Tuesday, December 8, 2009

Being Nice

This is the third and final blog entry about Randy Olson’s book, Don’t Be Such a Scientist. Randy’s final point is that, when we tell people (especially audiences) about evolution, we need to be nice. Communication experts have repeatedly shown that audiences and voters are attracted to the person who seems nicer. Consider when an Intelligent Design advocate appeals to the fairness of “letting both sides be heard, it’s the American way.” Never mind the fact that one of those sides was artificially manufactured by the Intelligent Design people. It appeals to people. If an evolutionary scientist responds in anger or even slight impatience, many people will tune the scientist out.

I am afraid that this is true, based on my own experience. I have been successful at reaching my students sometimes, and sometimes not. The successes were (as I wrote before) when I presented Darwin as a human being. It was this approach that made a success out of an event almost guaranteed to fail—Charles Darwin showing up in person for a question/answer session, open to students and the public, in rural Oklahoma.

But one thing leaves me confused. If niceness is so important, how can we explain the phenomenal appeal of some of the meanest people you could ever imagine? One example is Rush Limbaugh. He openly insults anyone who disagrees with him. His followers love it. His followers remain faithful despite flagrant hypocrisy, such as when he denounces drug abuse, not unlike his own addiction to oxycontin. But, you will notice, Limbaugh does not insult his followers (“dittoheads” is considered a compliment, not an insult). Limbaugh, like limburger cheese, repels most people, but rewards some. This same explanation, however, fails to work (in my opinion) for Ann Coulter. Is there anything she has said that is not with a snarl and a tincture of anger? What is her problem? Even her admirers think of her as a witch in a black dress.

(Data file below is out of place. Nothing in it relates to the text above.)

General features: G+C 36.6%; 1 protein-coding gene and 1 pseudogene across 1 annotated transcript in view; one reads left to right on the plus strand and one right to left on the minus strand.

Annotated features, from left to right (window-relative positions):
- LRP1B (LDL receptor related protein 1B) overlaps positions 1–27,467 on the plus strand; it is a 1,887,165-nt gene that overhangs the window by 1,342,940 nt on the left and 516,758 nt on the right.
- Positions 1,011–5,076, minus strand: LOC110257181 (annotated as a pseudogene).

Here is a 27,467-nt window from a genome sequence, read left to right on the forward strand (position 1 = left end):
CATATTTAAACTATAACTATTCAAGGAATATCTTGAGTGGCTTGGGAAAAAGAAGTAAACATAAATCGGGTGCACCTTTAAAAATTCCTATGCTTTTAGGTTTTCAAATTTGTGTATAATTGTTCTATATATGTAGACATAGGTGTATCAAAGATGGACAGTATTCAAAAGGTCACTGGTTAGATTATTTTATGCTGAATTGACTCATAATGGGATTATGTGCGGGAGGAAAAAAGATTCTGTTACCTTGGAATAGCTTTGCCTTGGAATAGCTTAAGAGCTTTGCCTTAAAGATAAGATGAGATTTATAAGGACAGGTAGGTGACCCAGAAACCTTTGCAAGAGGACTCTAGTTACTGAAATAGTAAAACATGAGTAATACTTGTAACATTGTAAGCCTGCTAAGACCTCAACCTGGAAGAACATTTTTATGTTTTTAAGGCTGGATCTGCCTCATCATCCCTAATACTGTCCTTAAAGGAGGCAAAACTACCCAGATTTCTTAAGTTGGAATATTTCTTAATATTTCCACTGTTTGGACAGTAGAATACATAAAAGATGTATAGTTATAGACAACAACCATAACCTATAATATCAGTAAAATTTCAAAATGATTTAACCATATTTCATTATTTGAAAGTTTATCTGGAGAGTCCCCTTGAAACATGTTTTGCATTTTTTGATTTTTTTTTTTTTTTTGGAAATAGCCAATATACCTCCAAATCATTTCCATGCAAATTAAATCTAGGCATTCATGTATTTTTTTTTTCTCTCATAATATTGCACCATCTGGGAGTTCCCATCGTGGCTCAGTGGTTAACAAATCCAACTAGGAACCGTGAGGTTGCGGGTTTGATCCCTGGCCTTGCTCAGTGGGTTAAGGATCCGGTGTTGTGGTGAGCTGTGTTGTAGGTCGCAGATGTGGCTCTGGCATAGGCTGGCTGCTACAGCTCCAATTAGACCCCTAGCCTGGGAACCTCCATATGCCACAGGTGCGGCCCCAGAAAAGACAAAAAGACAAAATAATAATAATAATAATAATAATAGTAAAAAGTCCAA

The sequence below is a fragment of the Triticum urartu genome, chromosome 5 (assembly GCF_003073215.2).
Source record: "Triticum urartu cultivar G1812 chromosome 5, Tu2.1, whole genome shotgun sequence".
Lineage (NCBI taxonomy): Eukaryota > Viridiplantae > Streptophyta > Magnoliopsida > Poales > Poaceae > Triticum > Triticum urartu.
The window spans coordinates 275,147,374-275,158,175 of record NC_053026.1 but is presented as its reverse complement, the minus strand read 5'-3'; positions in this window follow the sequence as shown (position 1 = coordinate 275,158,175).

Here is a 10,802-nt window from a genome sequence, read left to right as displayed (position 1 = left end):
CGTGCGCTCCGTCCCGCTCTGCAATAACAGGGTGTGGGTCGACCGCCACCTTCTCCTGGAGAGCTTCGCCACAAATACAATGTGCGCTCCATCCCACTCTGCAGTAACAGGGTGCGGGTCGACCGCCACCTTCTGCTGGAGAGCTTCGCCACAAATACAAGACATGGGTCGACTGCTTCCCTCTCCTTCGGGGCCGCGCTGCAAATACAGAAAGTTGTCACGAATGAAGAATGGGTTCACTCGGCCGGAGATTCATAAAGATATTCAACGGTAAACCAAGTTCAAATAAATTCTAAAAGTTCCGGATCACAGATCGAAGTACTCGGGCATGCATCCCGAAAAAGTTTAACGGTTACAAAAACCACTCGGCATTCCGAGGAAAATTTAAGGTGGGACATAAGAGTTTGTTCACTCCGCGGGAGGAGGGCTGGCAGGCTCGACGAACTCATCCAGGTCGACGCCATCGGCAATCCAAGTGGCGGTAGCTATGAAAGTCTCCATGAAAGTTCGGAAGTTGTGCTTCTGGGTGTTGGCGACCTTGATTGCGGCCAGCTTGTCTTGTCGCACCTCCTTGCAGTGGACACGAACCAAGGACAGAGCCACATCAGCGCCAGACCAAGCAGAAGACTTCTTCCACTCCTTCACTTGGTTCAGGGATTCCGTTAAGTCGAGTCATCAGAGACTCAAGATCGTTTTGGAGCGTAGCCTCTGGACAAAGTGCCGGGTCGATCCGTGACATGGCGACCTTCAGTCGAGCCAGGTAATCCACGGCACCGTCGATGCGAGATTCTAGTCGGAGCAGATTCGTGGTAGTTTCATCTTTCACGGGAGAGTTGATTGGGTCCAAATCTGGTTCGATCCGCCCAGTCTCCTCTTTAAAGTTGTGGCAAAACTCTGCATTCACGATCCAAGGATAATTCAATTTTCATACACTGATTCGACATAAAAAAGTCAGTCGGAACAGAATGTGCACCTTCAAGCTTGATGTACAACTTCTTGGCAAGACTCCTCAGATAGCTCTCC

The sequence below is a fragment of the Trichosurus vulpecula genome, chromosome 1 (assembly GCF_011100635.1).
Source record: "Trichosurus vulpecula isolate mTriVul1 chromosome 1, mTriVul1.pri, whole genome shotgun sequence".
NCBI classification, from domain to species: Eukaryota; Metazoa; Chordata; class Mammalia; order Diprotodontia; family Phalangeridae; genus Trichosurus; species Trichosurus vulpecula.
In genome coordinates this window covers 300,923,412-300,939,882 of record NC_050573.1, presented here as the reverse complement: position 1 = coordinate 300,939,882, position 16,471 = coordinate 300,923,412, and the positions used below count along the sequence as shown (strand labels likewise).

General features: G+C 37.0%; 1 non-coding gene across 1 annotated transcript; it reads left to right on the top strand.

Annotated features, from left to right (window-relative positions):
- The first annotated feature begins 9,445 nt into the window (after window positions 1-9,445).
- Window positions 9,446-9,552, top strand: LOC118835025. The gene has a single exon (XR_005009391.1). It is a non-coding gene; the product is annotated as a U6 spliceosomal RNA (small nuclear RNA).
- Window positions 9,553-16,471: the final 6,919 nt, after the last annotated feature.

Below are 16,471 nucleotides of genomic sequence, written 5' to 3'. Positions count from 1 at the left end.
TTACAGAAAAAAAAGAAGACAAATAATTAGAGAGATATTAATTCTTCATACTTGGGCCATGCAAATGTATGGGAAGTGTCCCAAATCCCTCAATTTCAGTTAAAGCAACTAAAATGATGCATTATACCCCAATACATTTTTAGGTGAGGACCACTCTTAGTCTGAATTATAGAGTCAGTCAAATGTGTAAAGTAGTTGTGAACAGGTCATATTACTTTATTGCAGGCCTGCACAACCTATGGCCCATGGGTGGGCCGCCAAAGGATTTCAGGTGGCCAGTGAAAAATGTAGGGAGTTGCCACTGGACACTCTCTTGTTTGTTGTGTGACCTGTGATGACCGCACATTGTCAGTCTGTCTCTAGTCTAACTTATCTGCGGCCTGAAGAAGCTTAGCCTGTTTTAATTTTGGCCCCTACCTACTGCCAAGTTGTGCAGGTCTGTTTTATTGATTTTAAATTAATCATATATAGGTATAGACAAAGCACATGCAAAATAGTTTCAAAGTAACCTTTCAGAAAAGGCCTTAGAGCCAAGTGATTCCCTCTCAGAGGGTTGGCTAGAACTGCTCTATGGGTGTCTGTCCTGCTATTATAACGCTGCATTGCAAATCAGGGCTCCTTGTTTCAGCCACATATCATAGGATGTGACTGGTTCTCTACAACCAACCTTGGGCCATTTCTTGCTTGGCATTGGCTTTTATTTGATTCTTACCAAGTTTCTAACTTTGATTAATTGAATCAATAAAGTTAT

So perhaps niceness (to the audience or readership in general) is not so important after all to the conservative culture in America. But, do scientists have much chance of reaching and teaching these people anyway? Perhaps our audience (for you evolutionary scientists and non-scientists) is the nice part of American culture, who can only be reached by niceness. With any luck, the nice part of our culture is a little larger than the mean part. That’s our only reasonable target.

I recommend Randy Olson’s “Don’t Be Such a Scientist.” It will give you some things to think about.

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